FIGS. 13 and 14 illustrate other orifice shapes in accordance with the invention wherein the decrease in orifice height occurs only in the end sections of width b, designated 131, 132, 141 and 142 respectively, and wherein the height H at the center sections 133 and 143 respectively, may be constant as shown, or even variable within limits, without promoting the formation of fins at the boundaries of the scarfing cut. In FIG. 13, height H decreases linearly to zero at the end sections, while in FIG. 14, height H decreases uniformly, but non-linearly at the end section. For most effective operation the ratio of b/H should be within the range of 2:1 to 10:1; the preferred orifice height H being 1/4 inch.
FIGS. 15 and 16 are illustrative of orifice shapes which are essentially equivalent, albeit less preferred, to the "diamond shaped" orifice and the modifications thereof illustrated in FIGS. 7, 8 and 9. Thus, in the discharge orifice shown in FIG. 15, the maximum height H of the opening decreases in abrupt steps, rather than uniformly or linearly, to substantially zero at the ends of the opening. While the resulting scarfing reaction is less stable with this orifice shape relative to a true "diamond shaped" orifice, nevertheless, the flow pattern of the oxygen stream can be sufficiently diminished in intensity toward the ends of the orifice to produce a fin-free scarfing cut, narrower than the nozzle width W, in accordance with the invention. Similarly, a series of closely spaced, variously sized thin-walled circular orifices can be arranged in order of decreasing diameter from the center in the direction of the ends as in FIG. 16 so as to achieve a composite configuration having flow characteristics substantially similar to a "diamond shaped" orifice. As with the orifice shown in FIG. 15, this type of "composite" orifice, although not a preferred embodiment, is nevertheless capable of producing a fin-free spot scarfing cut in accordance with the invention.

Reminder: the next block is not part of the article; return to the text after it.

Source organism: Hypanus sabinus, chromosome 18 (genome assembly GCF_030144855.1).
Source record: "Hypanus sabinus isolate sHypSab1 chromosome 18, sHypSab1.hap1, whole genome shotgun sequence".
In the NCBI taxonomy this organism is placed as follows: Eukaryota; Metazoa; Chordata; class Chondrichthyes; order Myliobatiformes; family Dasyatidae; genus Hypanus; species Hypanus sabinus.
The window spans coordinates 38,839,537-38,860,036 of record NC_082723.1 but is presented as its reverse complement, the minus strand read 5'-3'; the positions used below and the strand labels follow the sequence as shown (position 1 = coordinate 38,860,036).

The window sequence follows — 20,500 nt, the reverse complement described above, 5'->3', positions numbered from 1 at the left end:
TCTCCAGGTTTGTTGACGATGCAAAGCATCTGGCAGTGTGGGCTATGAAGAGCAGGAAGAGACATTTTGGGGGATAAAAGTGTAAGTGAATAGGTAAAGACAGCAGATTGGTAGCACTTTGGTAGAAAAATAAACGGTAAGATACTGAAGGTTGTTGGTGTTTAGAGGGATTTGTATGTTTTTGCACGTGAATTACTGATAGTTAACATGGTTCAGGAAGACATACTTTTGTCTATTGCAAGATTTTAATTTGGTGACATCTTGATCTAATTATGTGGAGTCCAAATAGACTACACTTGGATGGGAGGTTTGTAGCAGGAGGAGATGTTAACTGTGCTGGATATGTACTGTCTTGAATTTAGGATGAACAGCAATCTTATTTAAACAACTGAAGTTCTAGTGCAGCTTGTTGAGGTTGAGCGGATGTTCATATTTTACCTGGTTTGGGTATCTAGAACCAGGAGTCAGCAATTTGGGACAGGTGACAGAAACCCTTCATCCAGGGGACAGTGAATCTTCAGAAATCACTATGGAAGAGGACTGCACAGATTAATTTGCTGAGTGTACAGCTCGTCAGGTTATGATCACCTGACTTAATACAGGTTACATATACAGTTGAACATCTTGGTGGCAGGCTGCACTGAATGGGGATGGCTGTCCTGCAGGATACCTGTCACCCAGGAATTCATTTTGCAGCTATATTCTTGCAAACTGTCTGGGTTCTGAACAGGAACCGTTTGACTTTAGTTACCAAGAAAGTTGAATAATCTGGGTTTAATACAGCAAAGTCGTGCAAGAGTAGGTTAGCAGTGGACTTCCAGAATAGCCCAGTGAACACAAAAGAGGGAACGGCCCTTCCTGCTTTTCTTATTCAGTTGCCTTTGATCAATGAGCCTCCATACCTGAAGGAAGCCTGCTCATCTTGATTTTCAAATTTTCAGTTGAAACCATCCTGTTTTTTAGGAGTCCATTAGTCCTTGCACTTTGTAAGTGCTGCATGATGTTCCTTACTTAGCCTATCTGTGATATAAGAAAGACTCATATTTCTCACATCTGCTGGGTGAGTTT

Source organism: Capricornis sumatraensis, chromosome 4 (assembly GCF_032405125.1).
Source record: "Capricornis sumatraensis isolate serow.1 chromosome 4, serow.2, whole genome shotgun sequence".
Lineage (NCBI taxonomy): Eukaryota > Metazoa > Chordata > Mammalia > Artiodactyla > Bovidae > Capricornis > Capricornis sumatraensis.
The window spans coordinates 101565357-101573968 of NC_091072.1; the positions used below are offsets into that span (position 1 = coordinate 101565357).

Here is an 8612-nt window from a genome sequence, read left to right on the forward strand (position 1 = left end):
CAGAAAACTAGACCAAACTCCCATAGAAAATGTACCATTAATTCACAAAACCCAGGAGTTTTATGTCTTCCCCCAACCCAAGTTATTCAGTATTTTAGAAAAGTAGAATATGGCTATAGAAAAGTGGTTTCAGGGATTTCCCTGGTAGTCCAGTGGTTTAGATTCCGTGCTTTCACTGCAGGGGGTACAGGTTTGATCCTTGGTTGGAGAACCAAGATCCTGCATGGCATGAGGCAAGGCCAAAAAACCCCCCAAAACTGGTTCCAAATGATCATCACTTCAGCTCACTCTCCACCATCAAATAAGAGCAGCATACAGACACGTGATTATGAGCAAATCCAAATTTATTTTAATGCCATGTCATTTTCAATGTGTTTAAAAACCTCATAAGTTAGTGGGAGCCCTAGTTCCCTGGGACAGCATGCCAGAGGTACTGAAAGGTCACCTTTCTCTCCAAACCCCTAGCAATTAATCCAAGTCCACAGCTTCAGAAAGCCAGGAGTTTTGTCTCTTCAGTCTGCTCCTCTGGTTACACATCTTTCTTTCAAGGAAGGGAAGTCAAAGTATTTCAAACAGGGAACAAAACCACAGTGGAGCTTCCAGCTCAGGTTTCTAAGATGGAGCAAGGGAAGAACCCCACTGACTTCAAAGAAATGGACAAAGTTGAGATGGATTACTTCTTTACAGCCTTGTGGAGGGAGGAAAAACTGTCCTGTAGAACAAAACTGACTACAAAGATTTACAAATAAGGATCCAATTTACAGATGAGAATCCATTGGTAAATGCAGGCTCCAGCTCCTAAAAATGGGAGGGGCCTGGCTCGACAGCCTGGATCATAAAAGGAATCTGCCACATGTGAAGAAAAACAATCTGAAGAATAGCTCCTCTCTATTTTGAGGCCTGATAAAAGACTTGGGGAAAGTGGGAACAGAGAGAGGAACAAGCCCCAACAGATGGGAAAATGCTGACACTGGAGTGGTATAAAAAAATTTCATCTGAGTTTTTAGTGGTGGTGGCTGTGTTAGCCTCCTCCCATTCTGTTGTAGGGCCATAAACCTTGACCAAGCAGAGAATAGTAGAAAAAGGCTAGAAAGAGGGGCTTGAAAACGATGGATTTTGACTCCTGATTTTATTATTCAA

|Cited Patent||Filing date||Publication date||Applicant||Title|
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|Citing Patent||Filing date||Publication date||Applicant||Title|
|US4243436 *||Nov 5, 1979||Jan 6, 1981||Union Carbide Corporation||Instantaneous scarfing by means of a pilot puddle|
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|US4765597 *||Oct 8, 1987||Aug 23, 1988||L-Tec Company||Scarfing nozzle|
|EP0268350A1 *||Jul 31, 1987||May 25, 1988||ESAB Aktiebolag||Improved scarfing nozzles|
|Jul 22, 1985||AS||Assignment|
Owner name: L-TEC COMPANY, 666 THIRD AVENUE, NEW YORK, NY 100
Free format text: ASSIGNMENT OF ASSIGNORS INTEREST.;ASSIGNOR:UNION CARBIDE CORPORATION;REEL/FRAME:004436/0460
Effective date: 19850712
Owner name: L-TEC COMPANY, NEW YORK
Free format text: ASSIGNMENT OF ASSIGNORS INTEREST;ASSIGNOR:UNION CARBIDE CORPORATION;REEL/FRAME:004436/0460
Effective date: 19850712
|Jul 29, 1985||AS||Assignment|
Owner name: SECURITY PACIFIC BUSINESS CREDIT INC., A DE CORP.
Free format text: SECURITY INTEREST;ASSIGNOR:L-TEC COMPANY A NY LIMITED PARTNERSHIP;REEL/FRAME:004445/0860
Effective date: 19850716
|Sep 16, 1986||AS||Assignment|
Owner name: L-TEC COMPANY, EBENEEZER ROAD, POST OFFICE BOX F-6
Free format text: ASSIGNMENT OF ASSIGNORS INTEREST.;ASSIGNOR:UNION CARBIDE CORPORATION, A CORP OF NY.;REEL/FRAME:004610/0384
Effective date: 19860828
Owner name: L-TEC COMPANY, SOUTH CAROLINA
Free format text: ASSIGNMENT OF ASSIGNORS INTEREST;ASSIGNOR:UNION CARBIDE CORPORATION, A CORP OF NY.;REEL/FRAME:004610/0384
Effective date: 19860828
|Oct 31, 1990||AS||Assignment|
Owner name: ESAB AB, A SWEDISH CORP., SWEDEN
Free format text: ASSIGNMENT OF ASSIGNORS INTEREST.;ASSIGNOR:L-TEC COMPANY;REEL/FRAME:005491/0029
Effective date: 19901030